Zero Hour week continues as young Superboy takes to the skies to defend his world in the Arena… er… Countdown Battlefield!
Previously in Superboy: Conner Kent is a genetically engineered superhuman cloned from the DNA of Paul Westfield of Cadmus Labs. In the pre-Zero Hour universe, this kid is going to grow up to be one of the best, or one of the worst supers that ever was.
BIFF! BAM! POW!
I never really liked Kon-El. I thought his antics, need to be right all the time, and hot headedness were a real turn off in the early days of his series. I would take him over Cyborg Superman, but the whole Reign of the Supermen was an attempt to lead readers down a path only to return Superman to his rightful place months later. Kon-El would later grown on me when he toned his act down and got out of his teenage years – interestingly around the same time he became a member of the Teen Titans. Maybe he works better as a team player than a stand alone hero…
This issue finds Conner completely on his own under the dome, and though it has been a year, the ’90s angst is in full effect as he mopes about wanting to be like Superman, and getting irate when Cadmus Labs can’t figure out how to power him up. Then, when the dome does come down, he falls right into the Inexperienced Heroes Trap set up by a group of heroes who have decades more experience than he does; the Kingdom Come team of Superman, Flash, and Red Robin. Even when Superman tells Conner to stand down so both cities could survive, Conner is ready to throw down. It’s interesting that Superman would tell Conner to stand down as the other Kingdom Come heroes seem ready to kill everyone in the Justice League International.
I would really love to see the Convergence Bible for this series, because there seems to be so many events contradicting each other again and again through the individual books and the spine book. While I’m sure juggling a major project like this during the time of great turmoil in the company is a humongous task, and one I would not want to take on, I would love to discover the justifications for why Conner and the Justice League were never in contact with one another.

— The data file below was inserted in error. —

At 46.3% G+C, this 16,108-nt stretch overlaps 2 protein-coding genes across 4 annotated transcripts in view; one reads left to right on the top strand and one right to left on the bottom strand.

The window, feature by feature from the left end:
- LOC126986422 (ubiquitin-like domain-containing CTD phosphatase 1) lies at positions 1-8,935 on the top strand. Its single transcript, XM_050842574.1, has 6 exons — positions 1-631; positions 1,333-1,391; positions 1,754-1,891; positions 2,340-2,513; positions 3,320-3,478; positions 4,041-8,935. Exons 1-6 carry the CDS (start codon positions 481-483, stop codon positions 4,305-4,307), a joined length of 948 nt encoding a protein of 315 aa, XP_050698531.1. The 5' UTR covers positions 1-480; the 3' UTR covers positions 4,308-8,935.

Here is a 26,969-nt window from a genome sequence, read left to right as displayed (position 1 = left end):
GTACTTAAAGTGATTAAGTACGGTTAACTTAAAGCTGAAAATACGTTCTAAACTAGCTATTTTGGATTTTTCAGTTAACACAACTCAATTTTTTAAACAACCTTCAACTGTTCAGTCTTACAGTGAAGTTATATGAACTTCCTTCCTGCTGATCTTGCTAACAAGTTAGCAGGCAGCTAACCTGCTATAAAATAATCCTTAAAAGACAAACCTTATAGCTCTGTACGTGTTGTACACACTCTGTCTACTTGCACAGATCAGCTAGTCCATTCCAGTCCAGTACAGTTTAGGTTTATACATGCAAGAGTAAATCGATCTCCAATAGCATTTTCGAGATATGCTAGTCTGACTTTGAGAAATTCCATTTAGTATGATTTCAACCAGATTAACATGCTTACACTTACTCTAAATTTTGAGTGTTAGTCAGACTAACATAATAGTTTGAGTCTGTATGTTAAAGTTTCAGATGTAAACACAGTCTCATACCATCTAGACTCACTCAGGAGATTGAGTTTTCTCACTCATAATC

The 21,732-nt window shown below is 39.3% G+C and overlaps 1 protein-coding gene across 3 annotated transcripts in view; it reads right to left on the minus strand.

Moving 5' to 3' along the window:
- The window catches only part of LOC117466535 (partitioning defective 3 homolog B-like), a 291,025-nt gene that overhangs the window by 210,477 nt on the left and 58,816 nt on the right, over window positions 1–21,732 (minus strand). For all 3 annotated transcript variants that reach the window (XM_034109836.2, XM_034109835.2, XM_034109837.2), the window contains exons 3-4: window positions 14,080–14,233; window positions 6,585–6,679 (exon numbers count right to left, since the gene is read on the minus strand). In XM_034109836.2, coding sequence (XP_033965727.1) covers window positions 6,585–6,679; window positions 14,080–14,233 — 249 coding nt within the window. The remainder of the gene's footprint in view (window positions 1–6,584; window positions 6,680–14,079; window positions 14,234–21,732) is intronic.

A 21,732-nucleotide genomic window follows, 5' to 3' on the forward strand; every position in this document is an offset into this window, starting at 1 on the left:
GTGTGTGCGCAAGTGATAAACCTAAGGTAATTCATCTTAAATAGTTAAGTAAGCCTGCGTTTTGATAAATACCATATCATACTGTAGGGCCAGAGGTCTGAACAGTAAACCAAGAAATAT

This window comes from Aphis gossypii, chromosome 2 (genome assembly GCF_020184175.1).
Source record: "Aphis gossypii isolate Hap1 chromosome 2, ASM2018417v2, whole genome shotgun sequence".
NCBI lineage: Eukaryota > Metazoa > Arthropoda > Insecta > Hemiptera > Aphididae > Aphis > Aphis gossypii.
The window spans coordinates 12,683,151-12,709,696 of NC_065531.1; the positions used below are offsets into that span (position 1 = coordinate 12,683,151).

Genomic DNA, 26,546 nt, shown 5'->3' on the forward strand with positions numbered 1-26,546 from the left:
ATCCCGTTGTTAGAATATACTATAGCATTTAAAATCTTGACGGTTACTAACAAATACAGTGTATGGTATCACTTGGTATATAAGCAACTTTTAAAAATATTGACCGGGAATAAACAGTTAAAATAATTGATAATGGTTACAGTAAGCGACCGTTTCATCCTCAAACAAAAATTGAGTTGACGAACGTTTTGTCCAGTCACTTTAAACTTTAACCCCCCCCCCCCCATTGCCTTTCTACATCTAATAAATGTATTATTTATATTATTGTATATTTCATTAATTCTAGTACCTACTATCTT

All story event mayhem aside, the story okay and save for the whole Convergence confusion, I wouldn’t mind reading a few more issues of this Superboy just to see how he has or has not been adjusting to the year under the dome.
IT’S ALL ABOUT PERSPECTIVE
I remember reading Superboy comics back in the day, and I don’t remember Conner looking so beef-cakey – a little too broad of shoulder and thick of neck if you ask me. The issue has more than a few issues with perspective being off for the sake of keeping symbols proportional. I know, I know, minor issues considering the art in the issue is alright overall. I do like that panels are crammed with “stuff”, whether it be urban decay and crowded streets or the tree filled groves of Metropolis Park.
BOTTOM LINE: SKIP IT
Unless you have a deep nostalgia for Conner Kent before Zero Hour, there isn’t really much in this issue that you can’t get from reading Convergence: Justice League International #1. The writing and art is fine, and really above average compared to other issues released this week. The element that makes this issue fall flat over all is that this issue doesn’t feel like anything has happened. It doesn’t feel like there has been a year of growth and change for any of the characters. It just feels like they’ve been spinning their wheels for nothing. I don’t see the “oh, look how they’ve adjusted or grown during the last year” moments that we have seen in other books. As a reader, I feel no sympathy for the characters, nor do I get overly excited when Superboy gets his powers back. Buy it if you must, but this is an issue that you could really skip.
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